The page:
Status
Competition
Client
Building Bridges Across the River
Budget
Size
10 acres
Design Team
Stoss
Höweler + Yoon Architecture


Robert Silman Associates
Marshall Moya Design
DLW, LLC
Ann Forsyth
ETM Associates
George Sexton ASsociates
NelsonNygaard
Nitsch Engineering
LimnoTech
Setty + Associates
The 11th Street Bridge Park puts in place a new crossing, one that establishes new connections across and to the Anacostia River and to the burgeoning and socially / culturally rich neighborhoods along its banks. THE CROSSING is a new place of convergence, of congregation, of crossbreeding. It is an incubator for social and community and civic life, and a model for building healthy bodies, healthy neighborhoods, and a healthy river environment.

As a river park, the project creates new river spaces—boating docks, fishing piers, boardwalks, and cleansing river wetlands—along its banks, with hillsides and amphitheaters and orchards oriented to it. On the bridge span itself, river "windows" and activity spaces that step down below the bridge park surface (the small amphitheater, and the café lookout) offer unique perspectives on the river, integrating it better into the routine experiences of those who pass across the bridge or visit it.

At the same time, the café, the river plaza, the environmental education center, the climbing wall / play space, the art plazas, the amphitheaters, and the urban orchards all off er distinctly civic activities and experiences in the heart of the city. Overlooks, lookouts, the café roof and lawn slope create distinct moments to take in the unparalleled views of the lower Anacostia and the spectacular cityscapes around it.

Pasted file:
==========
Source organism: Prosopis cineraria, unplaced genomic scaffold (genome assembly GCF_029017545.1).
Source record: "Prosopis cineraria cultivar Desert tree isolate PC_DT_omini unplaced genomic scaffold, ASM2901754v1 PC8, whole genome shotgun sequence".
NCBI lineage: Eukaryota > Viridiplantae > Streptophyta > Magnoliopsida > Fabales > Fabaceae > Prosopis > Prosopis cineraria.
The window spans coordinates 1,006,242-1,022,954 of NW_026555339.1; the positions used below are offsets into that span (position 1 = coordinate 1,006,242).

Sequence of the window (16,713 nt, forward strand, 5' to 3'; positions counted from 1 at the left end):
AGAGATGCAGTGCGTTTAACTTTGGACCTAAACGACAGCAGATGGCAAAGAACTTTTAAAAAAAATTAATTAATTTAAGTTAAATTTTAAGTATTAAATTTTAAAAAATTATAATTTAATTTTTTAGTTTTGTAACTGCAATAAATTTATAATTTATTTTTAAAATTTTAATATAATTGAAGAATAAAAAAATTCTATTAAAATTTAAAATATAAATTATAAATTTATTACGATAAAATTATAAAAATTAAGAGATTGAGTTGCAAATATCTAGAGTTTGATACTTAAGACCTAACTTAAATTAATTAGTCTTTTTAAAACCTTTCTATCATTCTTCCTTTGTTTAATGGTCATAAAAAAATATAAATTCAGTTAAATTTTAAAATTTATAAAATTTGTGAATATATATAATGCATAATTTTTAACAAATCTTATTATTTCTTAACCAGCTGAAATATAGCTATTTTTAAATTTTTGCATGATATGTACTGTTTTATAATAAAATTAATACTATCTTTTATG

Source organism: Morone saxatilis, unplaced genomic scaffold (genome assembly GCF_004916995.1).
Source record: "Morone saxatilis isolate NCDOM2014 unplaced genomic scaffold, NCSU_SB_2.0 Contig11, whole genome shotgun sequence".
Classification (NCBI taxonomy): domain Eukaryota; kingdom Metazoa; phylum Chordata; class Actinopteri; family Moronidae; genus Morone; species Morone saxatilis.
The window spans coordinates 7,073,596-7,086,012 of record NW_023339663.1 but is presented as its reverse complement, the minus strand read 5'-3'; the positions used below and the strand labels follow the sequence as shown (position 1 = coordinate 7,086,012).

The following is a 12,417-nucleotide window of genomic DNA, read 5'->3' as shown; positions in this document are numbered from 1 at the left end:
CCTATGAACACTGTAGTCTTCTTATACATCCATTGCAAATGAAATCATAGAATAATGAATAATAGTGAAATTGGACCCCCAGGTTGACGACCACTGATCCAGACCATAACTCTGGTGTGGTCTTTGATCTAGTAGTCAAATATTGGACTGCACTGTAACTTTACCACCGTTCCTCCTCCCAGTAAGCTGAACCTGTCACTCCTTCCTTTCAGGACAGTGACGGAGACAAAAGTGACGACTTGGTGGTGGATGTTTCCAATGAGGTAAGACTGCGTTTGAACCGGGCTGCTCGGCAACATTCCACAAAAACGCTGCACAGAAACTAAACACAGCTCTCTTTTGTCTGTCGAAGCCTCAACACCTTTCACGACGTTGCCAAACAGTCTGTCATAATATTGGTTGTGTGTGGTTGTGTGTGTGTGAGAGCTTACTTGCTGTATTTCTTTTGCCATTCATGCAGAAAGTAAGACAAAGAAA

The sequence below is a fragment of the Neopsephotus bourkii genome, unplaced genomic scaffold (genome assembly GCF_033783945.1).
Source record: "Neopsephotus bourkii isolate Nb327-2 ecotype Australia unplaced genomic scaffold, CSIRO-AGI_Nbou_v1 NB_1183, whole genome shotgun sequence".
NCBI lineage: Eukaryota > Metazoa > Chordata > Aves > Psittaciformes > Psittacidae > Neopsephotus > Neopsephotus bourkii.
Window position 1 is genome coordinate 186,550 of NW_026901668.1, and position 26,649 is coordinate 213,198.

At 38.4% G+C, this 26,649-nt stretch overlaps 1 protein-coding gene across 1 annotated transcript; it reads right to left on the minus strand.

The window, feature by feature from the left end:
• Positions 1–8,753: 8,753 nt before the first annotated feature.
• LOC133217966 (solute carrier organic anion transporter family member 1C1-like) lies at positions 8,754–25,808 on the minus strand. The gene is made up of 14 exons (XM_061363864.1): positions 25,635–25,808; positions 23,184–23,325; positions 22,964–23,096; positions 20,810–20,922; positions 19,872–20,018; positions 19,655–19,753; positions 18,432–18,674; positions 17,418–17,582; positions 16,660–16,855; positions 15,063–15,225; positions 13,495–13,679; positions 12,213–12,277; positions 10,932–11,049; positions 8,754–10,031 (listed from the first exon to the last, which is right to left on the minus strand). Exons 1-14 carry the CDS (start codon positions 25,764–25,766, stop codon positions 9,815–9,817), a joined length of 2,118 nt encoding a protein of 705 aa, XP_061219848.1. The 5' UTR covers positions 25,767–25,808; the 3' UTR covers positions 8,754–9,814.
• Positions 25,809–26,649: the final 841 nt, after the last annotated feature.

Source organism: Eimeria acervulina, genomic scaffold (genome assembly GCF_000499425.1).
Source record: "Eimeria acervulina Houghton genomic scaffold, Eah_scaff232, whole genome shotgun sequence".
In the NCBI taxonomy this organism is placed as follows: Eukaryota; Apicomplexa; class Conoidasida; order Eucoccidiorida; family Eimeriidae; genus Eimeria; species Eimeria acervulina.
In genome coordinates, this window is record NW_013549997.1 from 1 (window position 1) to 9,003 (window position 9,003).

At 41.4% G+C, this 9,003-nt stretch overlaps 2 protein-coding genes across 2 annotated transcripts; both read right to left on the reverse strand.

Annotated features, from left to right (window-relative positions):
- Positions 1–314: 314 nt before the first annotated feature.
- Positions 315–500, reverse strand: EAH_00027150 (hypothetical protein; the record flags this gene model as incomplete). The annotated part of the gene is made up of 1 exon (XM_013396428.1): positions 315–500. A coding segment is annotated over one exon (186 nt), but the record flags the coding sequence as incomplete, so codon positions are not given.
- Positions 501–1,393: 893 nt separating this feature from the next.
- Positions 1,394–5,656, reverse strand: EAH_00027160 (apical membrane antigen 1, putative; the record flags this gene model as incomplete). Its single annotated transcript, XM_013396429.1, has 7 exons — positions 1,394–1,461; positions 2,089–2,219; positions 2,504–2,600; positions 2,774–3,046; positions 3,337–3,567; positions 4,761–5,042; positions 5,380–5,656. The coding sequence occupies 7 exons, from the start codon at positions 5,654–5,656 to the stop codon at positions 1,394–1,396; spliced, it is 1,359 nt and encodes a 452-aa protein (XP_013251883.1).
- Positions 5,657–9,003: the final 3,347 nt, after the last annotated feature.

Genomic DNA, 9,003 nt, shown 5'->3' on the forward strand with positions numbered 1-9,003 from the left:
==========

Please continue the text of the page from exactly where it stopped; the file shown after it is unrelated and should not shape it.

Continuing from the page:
The bridge park serves two seemingly competing goals: create a new regional destination for all of Washington that attracts people from across the city; and create a place for the playing out of everyday life, from walking, running, fishing, and strolling, to hanging out, cuddling with a friend or lover, or grabbing a coffee on the way to work.

Plug-n-play plazas and amphitheaters are outfitted with water and power hookups in order o support a wide array of activities, including performances, farmer's markets, sculpture installations, and the like. They can be used individually or collectively—even expanding to take over the adjacent 11th Street Bridge once or twice a year to host new music or arts festivals. Enclosures are easily transformable, in order to host classes, lectures, special events, and maker spaces that attract people from far and wide. Safe and attractive walking, running, and biking paths; lawns and integrated seating; play elements; lush hanging gardens; a café terrace; and orchard slopes all offer unique settings for doing the things that people just do—relaxing, enjoying each other's company, meeting a new friend.

Stoss Landscape and Urbanism from MRDI on Vimeo.